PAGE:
One Month One Book – October: Shadowshaper

Shadowshaper – Daniel José Older (2015)

When I heard @danieljose reading from Shadowshaper during the first morning variety show of NerdCon: Stories this past weekend, in Minneapolis, Kevin MacLeod was providing live background music for this exhilarating scene of the book’s protagonist, Sierra Santiago, discovering some of the things she could do with her newfound ability to magically infuse her art with willing spirits, and it was GREAT. And I pretty much immediately ran to the Expo Hall and bought his book for my friend Moti, as a thank-you present for catsitting for me while I was away.

Of course I read it first.

Shadowshaper is incredibly fun and exciting and delightful and tense in all the right ways. It is full of smart, caring, fallible people who feel real, whether the stuff they’re dealing with is familiar (body image, crushes, owning your heritage) or unfamiliar (necromancy, animated murals, etc). The world Older builds is a riot of colour and movement and heart, rooted in contemporary Brooklyn and rooted deeper in the many traditions carried by the borough’s diverse inhabitants. The whole thing is shot through with magic that feels old, magic that feels vibrant and as incredibly full of life as the shadows that inhabit the corners of the world (”The dead were so alive! They carried their whole lives with them in those tall, walking shadows, brought each second, each thrill and tragedy with them wherever they went.”). There’s so much energy there that reading Shadowshaper feels like plunging into it, like being buoyed up by the same timeless force of life and love that surrounds the characters in the book’s most spiritual moments.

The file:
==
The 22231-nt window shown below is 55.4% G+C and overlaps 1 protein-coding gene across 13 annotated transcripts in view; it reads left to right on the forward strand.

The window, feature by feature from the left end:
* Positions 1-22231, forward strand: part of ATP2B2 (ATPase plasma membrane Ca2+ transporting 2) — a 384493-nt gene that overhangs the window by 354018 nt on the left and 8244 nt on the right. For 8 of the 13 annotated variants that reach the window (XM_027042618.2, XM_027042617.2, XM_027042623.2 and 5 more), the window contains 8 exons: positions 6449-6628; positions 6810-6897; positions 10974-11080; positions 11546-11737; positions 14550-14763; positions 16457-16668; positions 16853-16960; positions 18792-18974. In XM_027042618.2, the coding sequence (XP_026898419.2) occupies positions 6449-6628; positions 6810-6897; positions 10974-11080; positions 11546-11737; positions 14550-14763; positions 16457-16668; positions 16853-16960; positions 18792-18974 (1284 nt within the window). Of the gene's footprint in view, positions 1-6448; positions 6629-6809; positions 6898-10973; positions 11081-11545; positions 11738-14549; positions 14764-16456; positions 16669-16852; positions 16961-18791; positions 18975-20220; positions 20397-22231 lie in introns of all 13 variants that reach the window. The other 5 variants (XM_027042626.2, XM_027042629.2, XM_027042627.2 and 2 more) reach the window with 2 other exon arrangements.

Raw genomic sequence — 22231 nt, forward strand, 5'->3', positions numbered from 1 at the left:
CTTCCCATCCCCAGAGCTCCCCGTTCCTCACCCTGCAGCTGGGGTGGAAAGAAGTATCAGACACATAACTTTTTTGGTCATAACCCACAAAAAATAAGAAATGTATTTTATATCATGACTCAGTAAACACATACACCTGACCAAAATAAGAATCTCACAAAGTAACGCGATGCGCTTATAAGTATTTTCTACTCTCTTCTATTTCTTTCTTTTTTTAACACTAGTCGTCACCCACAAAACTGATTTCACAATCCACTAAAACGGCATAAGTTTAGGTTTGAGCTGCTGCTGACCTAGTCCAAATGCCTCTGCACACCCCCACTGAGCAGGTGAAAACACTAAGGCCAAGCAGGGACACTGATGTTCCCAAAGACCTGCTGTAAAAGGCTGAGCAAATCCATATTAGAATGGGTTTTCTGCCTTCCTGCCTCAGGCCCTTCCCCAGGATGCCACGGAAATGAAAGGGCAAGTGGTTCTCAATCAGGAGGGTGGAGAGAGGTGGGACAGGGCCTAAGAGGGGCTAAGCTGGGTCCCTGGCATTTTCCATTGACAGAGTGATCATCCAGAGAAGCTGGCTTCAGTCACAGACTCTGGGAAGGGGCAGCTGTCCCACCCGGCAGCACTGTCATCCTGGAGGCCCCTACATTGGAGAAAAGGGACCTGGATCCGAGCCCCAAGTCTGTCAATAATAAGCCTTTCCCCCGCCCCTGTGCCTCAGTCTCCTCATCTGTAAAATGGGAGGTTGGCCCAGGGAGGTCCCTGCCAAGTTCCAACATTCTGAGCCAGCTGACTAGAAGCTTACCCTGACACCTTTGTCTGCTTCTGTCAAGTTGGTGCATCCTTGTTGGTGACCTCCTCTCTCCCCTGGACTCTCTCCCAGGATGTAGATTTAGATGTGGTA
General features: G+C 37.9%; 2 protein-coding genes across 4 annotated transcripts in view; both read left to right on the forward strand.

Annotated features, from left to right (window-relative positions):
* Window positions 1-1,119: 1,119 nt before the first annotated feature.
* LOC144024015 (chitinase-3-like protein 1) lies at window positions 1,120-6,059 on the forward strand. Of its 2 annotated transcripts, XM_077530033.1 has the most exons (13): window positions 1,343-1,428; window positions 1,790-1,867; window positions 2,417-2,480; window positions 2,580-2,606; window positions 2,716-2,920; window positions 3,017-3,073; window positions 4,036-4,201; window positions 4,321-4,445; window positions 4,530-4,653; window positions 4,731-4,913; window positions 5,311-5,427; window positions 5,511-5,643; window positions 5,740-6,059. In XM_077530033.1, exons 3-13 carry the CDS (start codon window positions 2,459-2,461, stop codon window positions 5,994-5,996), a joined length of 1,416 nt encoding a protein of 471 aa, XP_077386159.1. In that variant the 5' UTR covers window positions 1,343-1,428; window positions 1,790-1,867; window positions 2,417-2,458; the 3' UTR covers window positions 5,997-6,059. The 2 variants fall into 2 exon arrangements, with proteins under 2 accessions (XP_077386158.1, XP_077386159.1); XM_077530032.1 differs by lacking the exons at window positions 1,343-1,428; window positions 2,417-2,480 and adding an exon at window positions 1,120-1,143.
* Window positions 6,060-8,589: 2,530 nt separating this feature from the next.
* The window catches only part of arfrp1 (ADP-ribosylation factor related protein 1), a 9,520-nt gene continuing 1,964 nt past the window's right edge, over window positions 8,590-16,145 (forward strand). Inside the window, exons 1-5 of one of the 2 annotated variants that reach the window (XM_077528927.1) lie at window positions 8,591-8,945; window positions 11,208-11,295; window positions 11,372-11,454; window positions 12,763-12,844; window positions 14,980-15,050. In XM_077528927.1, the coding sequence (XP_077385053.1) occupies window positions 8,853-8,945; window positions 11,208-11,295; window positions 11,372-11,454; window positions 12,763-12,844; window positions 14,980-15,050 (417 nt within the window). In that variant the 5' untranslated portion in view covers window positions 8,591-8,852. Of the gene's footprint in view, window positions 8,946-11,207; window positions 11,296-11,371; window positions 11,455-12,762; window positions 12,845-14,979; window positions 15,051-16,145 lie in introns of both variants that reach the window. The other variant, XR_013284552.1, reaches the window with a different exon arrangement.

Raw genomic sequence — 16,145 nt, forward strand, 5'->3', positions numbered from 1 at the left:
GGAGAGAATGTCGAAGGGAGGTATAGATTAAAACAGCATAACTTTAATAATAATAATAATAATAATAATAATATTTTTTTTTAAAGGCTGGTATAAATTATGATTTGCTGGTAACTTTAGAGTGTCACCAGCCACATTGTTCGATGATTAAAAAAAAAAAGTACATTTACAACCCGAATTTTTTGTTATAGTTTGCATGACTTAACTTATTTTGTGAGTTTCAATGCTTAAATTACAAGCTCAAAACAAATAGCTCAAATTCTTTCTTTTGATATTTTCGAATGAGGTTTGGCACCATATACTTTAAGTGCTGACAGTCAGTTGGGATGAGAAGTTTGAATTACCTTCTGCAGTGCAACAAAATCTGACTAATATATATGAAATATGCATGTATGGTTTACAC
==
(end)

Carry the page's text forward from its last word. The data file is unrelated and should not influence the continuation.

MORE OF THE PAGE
Also Sierra is a freaking badass and I love her. 

She’s a badass like anybody would actually want to be a badass, like I would want to be a badass. She’s braver than she is careful, but she’s also got some pretty solid common sense, and is aided by a group of friends who refreshingly avoid the genre tropes of miscommunication and making dumb decisions. She carries this great power and loves it; even when it frightens and confuses her, she embraces it and what it means, and uses it to help others without feeling weighed down by the responsibility it brings. She has playful, positive relationships with most of the people around her, and even when she gets into disagreements with her family, the mutual care and respect there is always evident. It’s really really hard not to want to be Sierra Santiago. And I haven’t even mentioned the cute boy.

Older’s characters might make mistakes, and they might have disagreements, but I love how most of them actually want to do the right thing, and are often willing to listen to others to help them get there.There are moments where it might feel a little too neat, a little too ideal – Sierra’s judgment calls are almost always correct, and her friends believe and support her even when she comes at them with really unlikely supernatural shit and death-defying plans. But it’s still really refreshing to read about a bunch of caring and sensible teenagers, when the opposite is so overrepresented in fiction.

I’m going to finish off with a quick mention of the writing itself – it’s fantastic. Sierra’s voice is clear and honest, and the book gallops forward in a fluid idiom that draws me seamlessly into the life of this young Afro-Latina woman and her passion for art and her Bed-Stuy neighbourhood. I’m really excited that this was the first book I chose for my “read a book a month” project, because hell, if somehow I don’t end up feeling inspired to read any other things later, I can always devour the rest of Daniel José Older’s excellent stuff. 


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